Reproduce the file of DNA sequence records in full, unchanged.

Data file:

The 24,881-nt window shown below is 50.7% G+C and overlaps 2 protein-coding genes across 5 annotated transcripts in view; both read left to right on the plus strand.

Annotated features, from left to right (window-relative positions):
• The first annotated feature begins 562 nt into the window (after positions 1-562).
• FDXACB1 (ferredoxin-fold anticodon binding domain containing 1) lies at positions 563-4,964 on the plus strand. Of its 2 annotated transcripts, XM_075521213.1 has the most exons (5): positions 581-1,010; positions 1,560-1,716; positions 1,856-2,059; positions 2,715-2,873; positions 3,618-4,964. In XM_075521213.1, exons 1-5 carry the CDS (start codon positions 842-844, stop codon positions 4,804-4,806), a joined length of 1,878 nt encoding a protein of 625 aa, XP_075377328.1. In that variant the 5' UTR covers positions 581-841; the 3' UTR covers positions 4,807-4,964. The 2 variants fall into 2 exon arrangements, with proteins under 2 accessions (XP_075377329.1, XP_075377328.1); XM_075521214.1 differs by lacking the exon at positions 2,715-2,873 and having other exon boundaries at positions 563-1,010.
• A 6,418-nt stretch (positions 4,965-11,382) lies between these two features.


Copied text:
The 24,881-nt window shown below is 50.7% G+C and overlaps 2 protein-coding genes across 5 annotated transcripts in view; both read left to right on the plus strand.

Annotated features, from left to right (window-relative positions):
• The first annotated feature begins 562 nt into the window (after positions 1-562).
• FDXACB1 (ferredoxin-fold anticodon binding domain containing 1) lies at positions 563-4,964 on the plus strand. Of its 2 annotated transcripts, XM_075521213.1 has the most exons (5): positions 581-1,010; positions 1,560-1,716; positions 1,856-2,059; positions 2,715-2,873; positions 3,618-4,964. In XM_075521213.1, exons 1-5 carry the CDS (start codon positions 842-844, stop codon positions 4,804-4,806), a joined length of 1,878 nt encoding a protein of 625 aa, XP_075377328.1. In that variant the 5' UTR covers positions 581-841; the 3' UTR covers positions 4,807-4,964. The 2 variants fall into 2 exon arrangements, with proteins under 2 accessions (XP_075377329.1, XP_075377328.1); XM_075521214.1 differs by lacking the exon at positions 2,715-2,873 and having other exon boundaries at positions 563-1,010.
• A 6,418-nt stretch (positions 4,965-11,382) lies between these two features.